It’s important to remember that there is no one-size-fits-all when it comes to risk factors for suicide. The list below highlights some of the more common factors, but the most perceptive people in a students’ lives – those who understand their habits and personality best – will be the most effective when it comes to identifying specific risk factors.
- A history of self-destructive habits
- Substance abuse
- Changes in relationships
- History of family depression and/or suicide
- Previous attempts at suicide
- Untreated mental health problems (such as depression, anxiety, bipolar disorder, schizophrenia)
- Fear or embarrassment over seeking help for mental health issues
- Feeling lonely, shameful, inadequate or alienated
- Lack of close relationships
How to Talk to Your High School or College Student About Suicide & Depression
Many parents fear that by talking about suicide, they are giving their child the idea to engage in that type of behavior. Research shows, however, that bringing up the topic and having an open, frank discussion is one of the most useful tools in fighting against the loneliness and stigma that leads students to take their own lives.
While it’s easier to monitor a child’s behavior while they’re still living at home, the key to maintaining open conversations with both high school and college students is to create and maintain the type of relationship where they know it’s safe to come to you with concerns and worries. Once a child moves out of the house and starts college, try setting up a regular time to talk (weekly, bi-weekly, monthly, etc.) so you get a sense of their lives at school and if their mood shifts drastically over a short amount of time.
It’s also helpful for parents to take the time to get to know both high school and college friends. These students spend the most time with your child and may be more aware of changes in behavior or warning signs.
Talking about suicide is a tough discussion to have, and many parents aren’t sure how to bring up the topic or how far to push their kids in opening up to them. Mental health expert Kryss Shane shares the following conversation starters:
Conversation starters with your high school student
- “I heard about a good film/TV show that addresses adolescent suicide; let’s watch it together.”
- “I read an interesting article about teen suicide rates increasing, have you heard about this?”
- “Your school is doing a suicide prevention week; are you going to any of the events/training?”
- “If you don’t want to talk with me, let’s find someone who will keep your secrets and provide advice without us having to know any details you don’t want to share.”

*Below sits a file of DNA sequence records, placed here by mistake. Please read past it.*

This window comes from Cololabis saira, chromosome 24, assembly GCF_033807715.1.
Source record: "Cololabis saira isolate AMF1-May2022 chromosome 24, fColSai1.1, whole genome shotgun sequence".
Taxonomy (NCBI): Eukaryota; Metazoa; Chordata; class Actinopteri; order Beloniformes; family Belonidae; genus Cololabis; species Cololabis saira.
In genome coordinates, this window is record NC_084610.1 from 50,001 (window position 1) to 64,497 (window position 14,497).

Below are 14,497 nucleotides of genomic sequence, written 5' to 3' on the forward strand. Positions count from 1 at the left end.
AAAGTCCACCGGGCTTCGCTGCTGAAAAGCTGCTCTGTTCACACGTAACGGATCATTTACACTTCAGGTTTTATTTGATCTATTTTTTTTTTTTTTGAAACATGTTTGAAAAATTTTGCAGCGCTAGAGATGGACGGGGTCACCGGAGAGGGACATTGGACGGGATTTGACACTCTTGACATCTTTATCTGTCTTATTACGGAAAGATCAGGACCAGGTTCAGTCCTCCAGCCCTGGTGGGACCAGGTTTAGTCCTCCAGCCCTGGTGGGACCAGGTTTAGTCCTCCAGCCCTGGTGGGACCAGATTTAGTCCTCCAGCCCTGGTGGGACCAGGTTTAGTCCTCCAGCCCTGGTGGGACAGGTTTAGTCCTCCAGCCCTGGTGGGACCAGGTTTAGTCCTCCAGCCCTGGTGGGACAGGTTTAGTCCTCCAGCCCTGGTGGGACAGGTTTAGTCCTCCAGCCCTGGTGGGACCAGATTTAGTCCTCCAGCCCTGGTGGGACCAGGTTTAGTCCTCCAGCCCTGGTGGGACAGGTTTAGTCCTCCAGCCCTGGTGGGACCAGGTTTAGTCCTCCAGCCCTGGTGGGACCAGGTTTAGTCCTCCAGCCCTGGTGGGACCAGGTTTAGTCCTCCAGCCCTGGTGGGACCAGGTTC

- “We noticed that you seem a bit distracted/tired/listless/depressed recently and just want you to know that we love you and are here for whatever you may need.”
- “Is suicide something you and your friends discuss? Is it something you’ve thought about?”
- “Even if this isn’t an issue for you personally, let’s sit down and talk about this topic because it’s really important.”
- “Have you ever felt really overwhelmed by school, life or relationships and not known how to express those feelings in a healthy way?”
Conversation starters with your college student
- “Did you know that one in 12 college students have made a suicide plan at some point during college?”
- “Do you feel that you’ve excessively used drugs or alcohol to combat feelings of depression? Is there a healthier way to deal with these feelings?”
- “What do you think of your campus’s mental health services? I read that free counseling is available.”
- “Do you have any friends who are suffering from depression or suicidal thoughts? What resources can you share with them?”
- “It’s been three weeks since you broke up with your high-school girlfriend/boyfriend. How are you feeling about that?”
- “Being away from home for the first time can be hard the first few months. Would you like to come home for fall break? Would you like for us to come see you?”
- “Have you had any suicidal thoughts as you’ve settled into college life?”
- “Are you maintaining a healthy schedule to make sure your assignments get turned in on time and you don’t get overwhelmed or depressed about school?”
Choosing the Right College or University
Finding the right college is an exciting process for any student, but it’s also one that should be taken carefully and thoughtfully by students who struggle with mental health. Aside from academic considerations, degree seekers also need to take time to understand if the schools they are looking at have the support mechanisms and resources in place to help them flourish.
Factors to consider
Before signing the dotted line on any school acceptance letter, students and their families should evaluate prospective schools based on the following factors.
When your student pictures their ideal campus, is it a Big 10 public school where they can blend into massive crowds or is it a small liberal arts college where one-to-one attention is the norm?
Moving across the country may sound like a dream for some students, but for others it can leave them feeling cut off from family and friends. Is it important to the student to be within driving distance of home? Is there reliable, affordable public transport that runs between college and home?
Lots of colleges have really great orientation and first semester programs that work to involve new students in campus activities and help them meet friends. Is it important for your student to receive that extra push to put themselves out there and get to know the campus?
Some schools have adequate on-campus housing for every student who attends, while others may require learners to live in off-campus dormitories. Would your student benefit from the extra attention and support that comes from having dedicated resident directors and an active program of dorm events?
Students who struggle with mental health outlets need a safe, affordable and easily reachable place where they can go to talk through problems and receive support and guidance. Students who have struggled with depression or suicidal thoughts in high school should take extra time during any campus visits to stop by the health services office to learn about offerings.